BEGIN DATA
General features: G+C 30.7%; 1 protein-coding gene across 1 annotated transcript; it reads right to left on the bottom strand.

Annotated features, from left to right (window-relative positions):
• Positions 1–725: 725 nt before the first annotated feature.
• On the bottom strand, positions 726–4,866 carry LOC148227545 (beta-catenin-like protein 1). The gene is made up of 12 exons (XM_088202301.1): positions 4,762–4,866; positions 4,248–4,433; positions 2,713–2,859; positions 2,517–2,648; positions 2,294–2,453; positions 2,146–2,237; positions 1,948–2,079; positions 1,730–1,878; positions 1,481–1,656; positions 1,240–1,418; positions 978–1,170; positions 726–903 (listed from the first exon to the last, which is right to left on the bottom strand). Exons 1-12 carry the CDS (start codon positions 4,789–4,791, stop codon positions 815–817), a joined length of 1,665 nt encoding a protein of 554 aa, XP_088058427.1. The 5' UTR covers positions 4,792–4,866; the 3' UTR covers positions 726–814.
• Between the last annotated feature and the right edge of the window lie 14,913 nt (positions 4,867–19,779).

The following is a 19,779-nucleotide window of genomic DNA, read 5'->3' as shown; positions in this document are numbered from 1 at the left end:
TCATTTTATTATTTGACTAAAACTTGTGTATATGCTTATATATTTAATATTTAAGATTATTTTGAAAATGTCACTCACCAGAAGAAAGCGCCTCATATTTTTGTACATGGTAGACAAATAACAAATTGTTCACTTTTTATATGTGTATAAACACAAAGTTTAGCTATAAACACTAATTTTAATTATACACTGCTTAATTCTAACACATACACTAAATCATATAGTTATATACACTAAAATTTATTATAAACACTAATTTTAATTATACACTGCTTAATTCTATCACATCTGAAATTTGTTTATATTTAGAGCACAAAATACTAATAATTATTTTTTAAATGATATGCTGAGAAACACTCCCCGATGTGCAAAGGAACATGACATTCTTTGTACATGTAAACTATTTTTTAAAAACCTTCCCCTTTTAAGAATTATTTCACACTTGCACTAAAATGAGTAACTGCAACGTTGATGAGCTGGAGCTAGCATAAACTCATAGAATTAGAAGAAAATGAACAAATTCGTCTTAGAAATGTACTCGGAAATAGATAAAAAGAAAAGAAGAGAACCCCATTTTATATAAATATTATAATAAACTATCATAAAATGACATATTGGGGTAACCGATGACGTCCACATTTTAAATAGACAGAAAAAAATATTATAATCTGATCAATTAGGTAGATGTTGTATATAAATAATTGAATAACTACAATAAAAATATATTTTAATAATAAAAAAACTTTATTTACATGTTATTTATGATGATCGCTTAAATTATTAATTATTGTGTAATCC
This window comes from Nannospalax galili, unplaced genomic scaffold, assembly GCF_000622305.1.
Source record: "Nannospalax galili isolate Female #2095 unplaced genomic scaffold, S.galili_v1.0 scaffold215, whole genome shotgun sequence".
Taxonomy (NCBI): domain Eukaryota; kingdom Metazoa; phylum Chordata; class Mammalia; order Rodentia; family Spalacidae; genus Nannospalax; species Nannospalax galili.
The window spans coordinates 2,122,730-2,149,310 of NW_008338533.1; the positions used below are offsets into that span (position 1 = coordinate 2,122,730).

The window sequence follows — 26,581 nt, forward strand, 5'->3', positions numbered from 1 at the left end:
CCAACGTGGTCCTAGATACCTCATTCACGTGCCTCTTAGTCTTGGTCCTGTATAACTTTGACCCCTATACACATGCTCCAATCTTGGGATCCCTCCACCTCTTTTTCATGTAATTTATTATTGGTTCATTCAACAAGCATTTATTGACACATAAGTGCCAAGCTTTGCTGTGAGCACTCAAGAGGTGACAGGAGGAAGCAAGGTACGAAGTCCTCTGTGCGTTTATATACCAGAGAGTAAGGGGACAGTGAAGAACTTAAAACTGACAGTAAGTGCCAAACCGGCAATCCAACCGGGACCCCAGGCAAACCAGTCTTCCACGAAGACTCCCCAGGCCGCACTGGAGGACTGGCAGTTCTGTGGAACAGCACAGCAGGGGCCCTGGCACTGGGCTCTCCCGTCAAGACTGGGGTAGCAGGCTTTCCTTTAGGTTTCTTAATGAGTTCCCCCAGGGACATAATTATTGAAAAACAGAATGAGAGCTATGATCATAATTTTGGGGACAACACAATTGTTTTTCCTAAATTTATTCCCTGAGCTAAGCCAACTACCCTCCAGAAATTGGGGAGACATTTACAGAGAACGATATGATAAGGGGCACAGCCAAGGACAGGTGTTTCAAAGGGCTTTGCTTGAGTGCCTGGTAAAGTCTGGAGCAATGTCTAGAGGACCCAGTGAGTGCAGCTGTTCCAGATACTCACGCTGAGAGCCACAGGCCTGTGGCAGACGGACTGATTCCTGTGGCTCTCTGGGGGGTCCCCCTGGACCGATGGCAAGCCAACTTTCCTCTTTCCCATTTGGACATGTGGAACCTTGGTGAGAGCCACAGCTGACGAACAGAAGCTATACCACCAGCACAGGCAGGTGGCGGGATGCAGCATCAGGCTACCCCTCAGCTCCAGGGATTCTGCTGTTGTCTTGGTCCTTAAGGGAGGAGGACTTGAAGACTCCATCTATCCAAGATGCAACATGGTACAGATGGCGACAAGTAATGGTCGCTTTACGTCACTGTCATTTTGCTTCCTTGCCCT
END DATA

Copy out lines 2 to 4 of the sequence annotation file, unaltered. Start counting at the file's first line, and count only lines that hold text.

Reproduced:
Annotated features, from left to right (window-relative positions):
• Positions 1–725: 725 nt before the first annotated feature.
• On the bottom strand, positions 726–4,866 carry LOC148227545 (beta-catenin-like protein 1). The gene is made up of 12 exons (XM_088202301.1): positions 4,762–4,866; positions 4,248–4,433; positions 2,713–2,859; positions 2,517–2,648; positions 2,294–2,453; positions 2,146–2,237; positions 1,948–2,079; positions 1,730–1,878; positions 1,481–1,656; positions 1,240–1,418; positions 978–1,170; positions 726–903 (listed from the first exon to the last, which is right to left on the bottom strand). Exons 1-12 carry the CDS (start codon positions 4,789–4,791, stop codon positions 815–817), a joined length of 1,665 nt encoding a protein of 554 aa, XP_088058427.1. The 5' UTR covers positions 4,792–4,866; the 3' UTR covers positions 726–814.